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The leadership of IPS is changing. Here’s some of the common ground — and the divides

From left to right: Elizabeth Gore, Taria Slack, Susan Collins, and Aleesia Johnson.
From left to right: Elizabeth Gore, Taria Slack, Susan Collins, and Aleesia Johnson.
Dylan Peers McCoy/Chalkbeat

The new faces of Indianapolis Public Schools were on display in a near northside church Thursday evening as interim Superintendent Aleesia Johnson joined three board members, two of whom are newly elected skeptics of the administration, for a panel discussion.

The conversation spanned an array of issues, from what makes a quality school to whether Indianapolis should have a moratorium on charter schools. But it revealed some areas where the newly elected board members have found common ground with the administration — and areas where divides persist.

The event was one of the first public appearances by board members Taria Slack and Susan Collins, who unseated incumbents after pledging to increase community engagement, and Johnson. The panel also included board member Elizabeth Gore. It was organized by the City League, which hosts a men’s basketball tournament as well as supporting the neighborhood.

Johnson, who previously served as former Superintendent Lewis Ferebee’s deputy, is seen as a leading candidate to take over permanently, though she has declined to say whether she will apply.

After an election that was sometimes acrimonious, the discussion was low-key and friendly, with host Jamyce Banks, the founder of a local consulting firm, emphasizing that the district is entering a new phase.

“We’re not here to talk about old policy, old people, or the past,” she said. “We’re here to talk about what’s the future.”

Collins said that although she is critical of the influence outside groups that support charter schools have on the district, she has seen some ways the district has improved, such as its business practices.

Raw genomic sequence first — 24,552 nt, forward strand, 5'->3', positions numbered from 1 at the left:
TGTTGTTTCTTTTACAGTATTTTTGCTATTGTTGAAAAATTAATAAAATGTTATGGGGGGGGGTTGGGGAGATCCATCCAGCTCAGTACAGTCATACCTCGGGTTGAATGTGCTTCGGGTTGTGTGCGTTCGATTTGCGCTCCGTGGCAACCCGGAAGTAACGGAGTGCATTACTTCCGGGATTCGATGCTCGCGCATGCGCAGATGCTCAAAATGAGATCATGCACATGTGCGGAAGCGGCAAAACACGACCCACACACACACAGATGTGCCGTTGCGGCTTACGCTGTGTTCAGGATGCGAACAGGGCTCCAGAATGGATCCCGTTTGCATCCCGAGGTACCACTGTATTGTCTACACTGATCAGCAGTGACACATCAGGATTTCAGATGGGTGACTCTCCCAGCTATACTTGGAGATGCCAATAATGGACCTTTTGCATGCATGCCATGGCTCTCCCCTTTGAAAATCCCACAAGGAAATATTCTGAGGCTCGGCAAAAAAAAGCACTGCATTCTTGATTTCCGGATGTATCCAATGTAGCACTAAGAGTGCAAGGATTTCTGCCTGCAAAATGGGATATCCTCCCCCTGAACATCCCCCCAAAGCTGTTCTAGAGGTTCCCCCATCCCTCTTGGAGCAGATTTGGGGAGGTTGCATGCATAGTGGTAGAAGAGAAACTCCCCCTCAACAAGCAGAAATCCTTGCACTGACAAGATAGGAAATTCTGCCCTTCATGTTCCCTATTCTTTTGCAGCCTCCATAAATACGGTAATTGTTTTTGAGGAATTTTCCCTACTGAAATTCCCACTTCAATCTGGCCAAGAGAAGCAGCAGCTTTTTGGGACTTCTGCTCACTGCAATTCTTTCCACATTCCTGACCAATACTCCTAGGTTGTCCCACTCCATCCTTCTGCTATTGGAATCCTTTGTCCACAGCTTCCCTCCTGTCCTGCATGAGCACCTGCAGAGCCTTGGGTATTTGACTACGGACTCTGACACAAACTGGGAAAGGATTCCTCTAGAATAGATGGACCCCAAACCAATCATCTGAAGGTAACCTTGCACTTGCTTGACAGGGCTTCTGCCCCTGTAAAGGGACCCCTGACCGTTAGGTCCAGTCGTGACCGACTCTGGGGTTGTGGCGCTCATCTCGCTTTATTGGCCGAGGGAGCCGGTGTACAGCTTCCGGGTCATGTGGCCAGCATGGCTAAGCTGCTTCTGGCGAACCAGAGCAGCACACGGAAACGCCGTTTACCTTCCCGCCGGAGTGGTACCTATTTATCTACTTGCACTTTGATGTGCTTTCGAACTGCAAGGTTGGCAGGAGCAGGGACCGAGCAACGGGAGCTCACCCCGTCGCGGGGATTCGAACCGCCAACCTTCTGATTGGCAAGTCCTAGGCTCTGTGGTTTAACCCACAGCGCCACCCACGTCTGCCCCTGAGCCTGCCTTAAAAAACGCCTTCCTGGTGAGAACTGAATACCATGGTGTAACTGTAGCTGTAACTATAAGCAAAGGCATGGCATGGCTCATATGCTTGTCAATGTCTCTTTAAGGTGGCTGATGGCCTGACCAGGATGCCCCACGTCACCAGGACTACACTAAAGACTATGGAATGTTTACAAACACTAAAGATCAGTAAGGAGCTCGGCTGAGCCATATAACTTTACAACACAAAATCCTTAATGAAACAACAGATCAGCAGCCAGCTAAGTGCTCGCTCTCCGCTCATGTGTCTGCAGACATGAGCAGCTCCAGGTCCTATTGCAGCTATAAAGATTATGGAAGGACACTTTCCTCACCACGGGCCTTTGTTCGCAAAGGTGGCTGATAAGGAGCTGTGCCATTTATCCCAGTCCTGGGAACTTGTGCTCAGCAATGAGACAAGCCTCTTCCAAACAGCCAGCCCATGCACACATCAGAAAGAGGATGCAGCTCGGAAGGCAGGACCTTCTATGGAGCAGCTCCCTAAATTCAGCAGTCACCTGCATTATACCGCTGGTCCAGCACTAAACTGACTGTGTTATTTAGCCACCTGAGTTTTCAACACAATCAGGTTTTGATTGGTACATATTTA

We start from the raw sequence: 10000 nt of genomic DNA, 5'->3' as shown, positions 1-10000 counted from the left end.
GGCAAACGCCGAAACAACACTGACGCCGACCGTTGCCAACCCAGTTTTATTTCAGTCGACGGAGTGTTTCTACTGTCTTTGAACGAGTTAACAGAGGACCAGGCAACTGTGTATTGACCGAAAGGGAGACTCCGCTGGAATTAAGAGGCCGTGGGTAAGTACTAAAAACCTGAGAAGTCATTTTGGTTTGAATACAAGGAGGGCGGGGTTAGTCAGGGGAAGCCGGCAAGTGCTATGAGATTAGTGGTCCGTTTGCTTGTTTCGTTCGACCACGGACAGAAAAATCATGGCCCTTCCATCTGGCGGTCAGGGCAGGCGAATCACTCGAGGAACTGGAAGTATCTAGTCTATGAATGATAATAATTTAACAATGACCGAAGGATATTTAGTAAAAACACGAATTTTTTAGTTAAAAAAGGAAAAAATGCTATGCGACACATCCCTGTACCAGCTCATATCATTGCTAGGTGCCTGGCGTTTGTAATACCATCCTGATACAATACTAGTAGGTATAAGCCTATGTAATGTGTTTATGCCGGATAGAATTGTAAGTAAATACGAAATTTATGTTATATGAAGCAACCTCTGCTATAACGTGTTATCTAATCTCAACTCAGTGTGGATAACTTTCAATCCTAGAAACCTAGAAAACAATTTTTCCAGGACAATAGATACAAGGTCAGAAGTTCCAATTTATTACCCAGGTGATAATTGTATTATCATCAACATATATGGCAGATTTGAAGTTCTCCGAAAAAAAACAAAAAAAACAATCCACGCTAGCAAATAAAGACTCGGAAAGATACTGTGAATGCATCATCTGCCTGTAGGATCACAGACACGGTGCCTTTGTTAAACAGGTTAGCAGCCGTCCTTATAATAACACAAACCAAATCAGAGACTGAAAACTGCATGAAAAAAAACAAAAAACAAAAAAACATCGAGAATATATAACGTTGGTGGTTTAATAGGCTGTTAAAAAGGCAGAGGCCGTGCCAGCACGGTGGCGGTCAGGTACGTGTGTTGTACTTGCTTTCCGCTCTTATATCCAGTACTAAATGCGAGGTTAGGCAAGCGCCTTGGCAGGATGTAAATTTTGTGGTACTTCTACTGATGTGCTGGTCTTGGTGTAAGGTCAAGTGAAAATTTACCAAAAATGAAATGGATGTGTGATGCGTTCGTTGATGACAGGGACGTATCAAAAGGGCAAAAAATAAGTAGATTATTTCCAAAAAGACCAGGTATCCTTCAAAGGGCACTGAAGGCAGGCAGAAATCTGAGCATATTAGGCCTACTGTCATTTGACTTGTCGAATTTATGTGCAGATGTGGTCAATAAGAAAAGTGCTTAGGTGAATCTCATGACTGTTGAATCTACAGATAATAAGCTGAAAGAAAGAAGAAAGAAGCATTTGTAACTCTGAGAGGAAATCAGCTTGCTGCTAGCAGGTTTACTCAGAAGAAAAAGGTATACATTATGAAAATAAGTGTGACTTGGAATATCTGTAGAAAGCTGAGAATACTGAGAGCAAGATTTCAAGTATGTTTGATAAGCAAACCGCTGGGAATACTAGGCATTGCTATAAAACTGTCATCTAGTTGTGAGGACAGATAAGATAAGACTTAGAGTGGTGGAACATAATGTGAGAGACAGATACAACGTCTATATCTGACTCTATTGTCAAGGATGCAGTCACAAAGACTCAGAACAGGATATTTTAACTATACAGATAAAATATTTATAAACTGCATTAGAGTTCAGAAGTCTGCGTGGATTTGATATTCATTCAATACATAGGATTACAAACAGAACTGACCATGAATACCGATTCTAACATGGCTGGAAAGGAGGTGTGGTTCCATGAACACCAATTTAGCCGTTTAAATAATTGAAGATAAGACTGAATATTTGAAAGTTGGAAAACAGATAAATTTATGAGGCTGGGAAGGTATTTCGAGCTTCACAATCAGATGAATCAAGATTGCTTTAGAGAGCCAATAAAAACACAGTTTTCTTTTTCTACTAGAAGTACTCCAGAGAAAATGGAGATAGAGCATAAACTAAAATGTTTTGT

“Frankly, we needed better management — better management of our funds, better management of our instructional focus,” Collins said.

Ferebee’s administration faced persistent criticism for failing to communicate with the community, even from board members who largely supported the policies he was rolling out. But a common theme that emerged in the forum was optimism about the district’s ability to engage with parents in the future.

Slack said that she was glad to see a new structure for the communications department that places more emphasis on involving families. “I’m happy to see that we will have more parent engagement.”

Officials also need to communicate with staff, Johnson added, so they understand why the district is making changes.

“We are also having a lot of conversations around, how do we make sure our own employees are our best advocates?” she said. “If I am a food service staff person at one school, how am I finding out what the vision of the district is?”

Despite the consensus during much of the discussion, there were still areas where Johnson diverged from some of the board members — most notable their views of charter schools.

Gore said she supported school choice, but the city could be saturated with charter schools that are taking resources away from the district. And Slack said that she wanted more data before continuing to expand the schools.

“I want to push pause to see if it works,” Slack added. “We’re not willing to play guinea pig with our kids.”

Johnson, however, was more supportive, saying that the district should collaborate with charter schools rather than build walls. “My personal perspective on this is, I want great schools for kids,” she said. “Where I don’t get hung up is on type.”

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